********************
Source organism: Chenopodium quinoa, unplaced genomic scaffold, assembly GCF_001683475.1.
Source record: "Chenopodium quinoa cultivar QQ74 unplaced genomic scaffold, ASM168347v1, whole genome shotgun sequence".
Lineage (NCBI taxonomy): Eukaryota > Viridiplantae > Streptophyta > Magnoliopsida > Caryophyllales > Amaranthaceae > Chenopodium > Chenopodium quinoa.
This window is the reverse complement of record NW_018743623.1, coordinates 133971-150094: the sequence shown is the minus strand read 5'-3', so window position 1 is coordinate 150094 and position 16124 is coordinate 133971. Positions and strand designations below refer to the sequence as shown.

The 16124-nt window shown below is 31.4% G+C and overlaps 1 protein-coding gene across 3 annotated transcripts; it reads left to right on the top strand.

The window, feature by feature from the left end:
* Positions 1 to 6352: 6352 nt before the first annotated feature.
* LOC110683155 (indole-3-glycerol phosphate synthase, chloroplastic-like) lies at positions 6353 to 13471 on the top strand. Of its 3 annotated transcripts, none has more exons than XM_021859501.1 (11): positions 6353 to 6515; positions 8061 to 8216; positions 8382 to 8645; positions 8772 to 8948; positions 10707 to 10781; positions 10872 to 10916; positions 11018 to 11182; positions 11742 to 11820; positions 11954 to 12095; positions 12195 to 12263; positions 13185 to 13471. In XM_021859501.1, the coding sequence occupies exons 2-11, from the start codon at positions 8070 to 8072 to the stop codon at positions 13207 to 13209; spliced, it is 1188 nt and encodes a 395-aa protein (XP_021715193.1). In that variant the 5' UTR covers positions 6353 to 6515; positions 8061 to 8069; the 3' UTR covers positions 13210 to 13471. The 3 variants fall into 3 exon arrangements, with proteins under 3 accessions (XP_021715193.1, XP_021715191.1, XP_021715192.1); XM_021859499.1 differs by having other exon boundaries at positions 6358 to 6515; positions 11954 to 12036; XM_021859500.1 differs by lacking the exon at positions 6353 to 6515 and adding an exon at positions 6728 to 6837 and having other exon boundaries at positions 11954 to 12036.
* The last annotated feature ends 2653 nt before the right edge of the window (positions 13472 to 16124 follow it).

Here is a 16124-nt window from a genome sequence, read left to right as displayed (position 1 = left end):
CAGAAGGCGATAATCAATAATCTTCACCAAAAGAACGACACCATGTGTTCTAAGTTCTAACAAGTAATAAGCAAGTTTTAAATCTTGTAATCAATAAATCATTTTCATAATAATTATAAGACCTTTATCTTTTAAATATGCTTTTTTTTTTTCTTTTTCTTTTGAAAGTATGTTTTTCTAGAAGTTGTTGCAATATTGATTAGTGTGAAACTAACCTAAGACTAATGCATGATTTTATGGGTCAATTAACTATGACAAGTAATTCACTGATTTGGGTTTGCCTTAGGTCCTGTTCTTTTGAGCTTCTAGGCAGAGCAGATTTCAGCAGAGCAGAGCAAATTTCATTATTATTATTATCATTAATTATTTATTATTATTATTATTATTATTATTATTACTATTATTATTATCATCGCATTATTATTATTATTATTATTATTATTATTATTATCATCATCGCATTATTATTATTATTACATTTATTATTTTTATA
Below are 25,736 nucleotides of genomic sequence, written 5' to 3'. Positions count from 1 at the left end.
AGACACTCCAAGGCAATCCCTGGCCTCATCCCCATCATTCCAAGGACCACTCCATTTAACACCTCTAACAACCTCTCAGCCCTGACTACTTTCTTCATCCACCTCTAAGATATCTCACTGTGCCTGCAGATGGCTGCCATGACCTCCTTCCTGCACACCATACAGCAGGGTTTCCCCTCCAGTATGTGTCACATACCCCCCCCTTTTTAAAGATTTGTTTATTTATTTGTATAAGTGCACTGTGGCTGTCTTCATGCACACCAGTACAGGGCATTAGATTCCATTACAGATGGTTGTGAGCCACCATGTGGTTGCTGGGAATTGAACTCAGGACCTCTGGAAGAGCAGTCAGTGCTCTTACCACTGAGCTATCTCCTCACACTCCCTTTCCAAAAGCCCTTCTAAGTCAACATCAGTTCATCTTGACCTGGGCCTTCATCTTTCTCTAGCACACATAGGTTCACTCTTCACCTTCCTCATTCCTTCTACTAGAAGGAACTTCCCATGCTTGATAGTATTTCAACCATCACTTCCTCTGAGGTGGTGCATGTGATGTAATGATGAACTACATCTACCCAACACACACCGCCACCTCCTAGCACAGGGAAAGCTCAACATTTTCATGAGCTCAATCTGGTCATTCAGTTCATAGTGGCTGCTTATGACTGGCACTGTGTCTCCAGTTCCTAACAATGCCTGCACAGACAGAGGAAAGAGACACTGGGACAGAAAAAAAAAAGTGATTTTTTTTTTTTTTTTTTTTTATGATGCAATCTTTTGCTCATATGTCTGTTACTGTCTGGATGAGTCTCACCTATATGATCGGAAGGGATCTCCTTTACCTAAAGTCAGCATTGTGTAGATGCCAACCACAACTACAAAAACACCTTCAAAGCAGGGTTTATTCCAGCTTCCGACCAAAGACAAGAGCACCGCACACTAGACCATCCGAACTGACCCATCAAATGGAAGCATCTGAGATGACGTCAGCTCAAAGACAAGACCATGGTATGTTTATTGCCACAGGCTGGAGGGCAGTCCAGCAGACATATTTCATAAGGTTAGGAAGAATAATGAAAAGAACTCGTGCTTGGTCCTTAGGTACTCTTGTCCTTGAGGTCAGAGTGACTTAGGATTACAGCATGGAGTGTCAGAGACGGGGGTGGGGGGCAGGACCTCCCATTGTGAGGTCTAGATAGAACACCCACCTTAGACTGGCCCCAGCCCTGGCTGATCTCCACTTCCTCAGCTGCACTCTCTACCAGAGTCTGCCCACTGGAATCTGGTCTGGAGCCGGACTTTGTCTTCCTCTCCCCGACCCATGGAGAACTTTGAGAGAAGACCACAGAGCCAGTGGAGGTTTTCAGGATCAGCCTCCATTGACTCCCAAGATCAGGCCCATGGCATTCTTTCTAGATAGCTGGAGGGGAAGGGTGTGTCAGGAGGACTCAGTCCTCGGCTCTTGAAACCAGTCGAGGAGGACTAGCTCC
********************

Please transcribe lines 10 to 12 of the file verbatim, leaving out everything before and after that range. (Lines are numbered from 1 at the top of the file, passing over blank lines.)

Here is a 16124-nt window from a genome sequence, read left to right as displayed (position 1 = left end):
CAGAAGGCGATAATCAATAATCTTCACCAAAAGAACGACACCATGTGTTCTAAGTTCTAACAAGTAATAAGCAAGTTTTAAATCTTGTAATCAATAAATCATTTTCATAATAATTATAAGACCTTTATCTTTTAAATATGCTTTTTTTTTTTCTTTTTCTTTTGAAAGTATGTTTTTCTAGAAGTTGTTGCAATATTGATTAGTGTGAAACTAACCTAAGACTAATGCATGATTTTATGGGTCAATTAACTATGACAAGTAATTCACTGATTTGGGTTTGCCTTAGGTCCTGTTCTTTTGAGCTTCTAGGCAGAGCAGATTTCAGCAGAGCAGAGCAAATTTCATTATTATTATTATCATTAATTATTTATTATTATTATTATTATTATTATTATTACTATTATTATTATCATCGCATTATTATTATTATTATTATTATTATTATTATTATCATCATCGCATTATTATTATTATTACATTTATTATTTTTATA
Below are 25,736 nucleotides of genomic sequence, written 5' to 3'. Positions count from 1 at the left end.